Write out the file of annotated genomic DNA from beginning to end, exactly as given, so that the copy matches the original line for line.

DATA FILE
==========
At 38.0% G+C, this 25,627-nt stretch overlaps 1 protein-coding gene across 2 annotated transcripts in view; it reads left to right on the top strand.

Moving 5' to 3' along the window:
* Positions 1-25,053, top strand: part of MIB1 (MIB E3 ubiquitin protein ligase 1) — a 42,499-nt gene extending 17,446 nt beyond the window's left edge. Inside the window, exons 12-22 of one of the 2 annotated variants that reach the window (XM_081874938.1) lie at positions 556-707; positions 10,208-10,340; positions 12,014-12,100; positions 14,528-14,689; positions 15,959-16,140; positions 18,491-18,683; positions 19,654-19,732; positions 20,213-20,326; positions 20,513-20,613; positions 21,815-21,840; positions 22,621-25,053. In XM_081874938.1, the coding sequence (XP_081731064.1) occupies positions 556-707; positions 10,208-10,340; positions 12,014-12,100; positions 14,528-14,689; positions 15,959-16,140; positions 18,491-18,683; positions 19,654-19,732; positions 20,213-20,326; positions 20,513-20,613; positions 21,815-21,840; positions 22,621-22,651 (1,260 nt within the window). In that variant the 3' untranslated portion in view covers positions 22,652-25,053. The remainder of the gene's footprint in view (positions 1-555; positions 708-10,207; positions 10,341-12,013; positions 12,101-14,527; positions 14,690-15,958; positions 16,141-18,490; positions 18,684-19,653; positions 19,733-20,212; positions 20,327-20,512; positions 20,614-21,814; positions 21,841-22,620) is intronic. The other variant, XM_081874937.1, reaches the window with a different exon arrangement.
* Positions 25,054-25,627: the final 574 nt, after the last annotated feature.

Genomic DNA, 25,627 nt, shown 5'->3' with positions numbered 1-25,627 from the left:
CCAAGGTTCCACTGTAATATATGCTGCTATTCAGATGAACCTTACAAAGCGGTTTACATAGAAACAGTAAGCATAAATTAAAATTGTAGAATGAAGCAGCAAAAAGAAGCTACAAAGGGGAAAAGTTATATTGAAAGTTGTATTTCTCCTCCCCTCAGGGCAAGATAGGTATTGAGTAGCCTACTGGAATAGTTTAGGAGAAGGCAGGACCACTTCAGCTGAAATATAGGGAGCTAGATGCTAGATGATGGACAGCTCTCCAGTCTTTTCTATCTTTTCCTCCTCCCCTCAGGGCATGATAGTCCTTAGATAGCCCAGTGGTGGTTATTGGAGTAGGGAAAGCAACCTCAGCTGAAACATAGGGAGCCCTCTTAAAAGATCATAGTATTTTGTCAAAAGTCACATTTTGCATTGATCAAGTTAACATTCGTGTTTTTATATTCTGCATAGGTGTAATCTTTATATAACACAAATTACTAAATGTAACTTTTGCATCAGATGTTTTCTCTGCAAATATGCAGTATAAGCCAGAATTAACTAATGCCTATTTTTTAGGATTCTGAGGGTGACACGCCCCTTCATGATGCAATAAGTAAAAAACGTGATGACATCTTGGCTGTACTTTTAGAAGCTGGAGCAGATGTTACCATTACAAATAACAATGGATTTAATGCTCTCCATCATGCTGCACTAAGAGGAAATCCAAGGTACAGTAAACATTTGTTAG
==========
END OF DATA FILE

At 38.0% G+C, this 25,627-nt stretch overlaps 1 protein-coding gene across 2 annotated transcripts in view; it reads left to right on the top strand.

Moving 5' to 3' along the window:
* Positions 1-25,053, top strand: part of MIB1 (MIB E3 ubiquitin protein ligase 1) — a 42,499-nt gene extending 17,446 nt beyond the window's left edge. Inside the window, exons 12-22 of one of the 2 annotated variants that reach the window (XM_081874938.1) lie at positions 556-707; positions 10,208-10,340; positions 12,014-12,100; positions 14,528-14,689; positions 15,959-16,140; positions 18,491-18,683; positions 19,654-19,732; positions 20,213-20,326; positions 20,513-20,613; positions 21,815-21,840; positions 22,621-25,053. In XM_081874938.1, the coding sequence (XP_081731064.1) occupies positions 556-707; positions 10,208-10,340; positions 12,014-12,100; positions 14,528-14,689; positions 15,959-16,140; positions 18,491-18,683; positions 19,654-19,732; positions 20,213-20,326; positions 20,513-20,613; positions 21,815-21,840; positions 22,621-22,651 (1,260 nt within the window). In that variant the 3' untranslated portion in view covers positions 22,652-25,053. The remainder of the gene's footprint in view (positions 1-555; positions 708-10,207; positions 10,341-12,013; positions 12,101-14,527; positions 14,690-15,958; positions 16,141-18,490; positions 18,684-19,653; positions 19,733-20,212; positions 20,327-20,512; positions 20,614-21,814; positions 21,841-22,620) is intronic. The other variant, XM_081874937.1, reaches the window with a different exon arrangement.
* Positions 25,054-25,627: the final 574 nt, after the last annotated feature.

Genomic DNA, 25,627 nt, shown 5'->3' with positions numbered 1-25,627 from the left:
CCAAGGTTCCACTGTAATATATGCTGCTATTCAGATGAACCTTACAAAGCGGTTTACATAGAAACAGTAAGCATAAATTAAAATTGTAGAATGAAGCAGCAAAAAGAAGCTACAAAGGGGAAAAGTTATATTGAAAGTTGTATTTCTCCTCCCCTCAGGGCAAGATAGGTATTGAGTAGCCTACTGGAATAGTTTAGGAGAAGGCAGGACCACTTCAGCTGAAATATAGGGAGCTAGATGCTAGATGATGGACAGCTCTCCAGTCTTTTCTATCTTTTCCTCCTCCCCTCAGGGCATGATAGTCCTTAGATAGCCCAGTGGTGGTTATTGGAGTAGGGAAAGCAACCTCAGCTGAAACATAGGGAGCCCTCTTAAAAGATCATAGTATTTTGTCAAAAGTCACATTTTGCATTGATCAAGTTAACATTCGTGTTTTTATATTCTGCATAGGTGTAATCTTTATATAACACAAATTACTAAATGTAACTTTTGCATCAGATGTTTTCTCTGCAAATATGCAGTATAAGCCAGAATTAACTAATGCCTATTTTTTAGGATTCTGAGGGTGACACGCCCCTTCATGATGCAATAAGTAAAAAACGTGATGACATCTTGGCTGTACTTTTAGAAGCTGGAGCAGATGTTACCATTACAAATAACAATGGATTTAATGCTCTCCATCATGCTGCACTAAGAGGAAATCCAAGGTACAGTAAACATTTGTTAG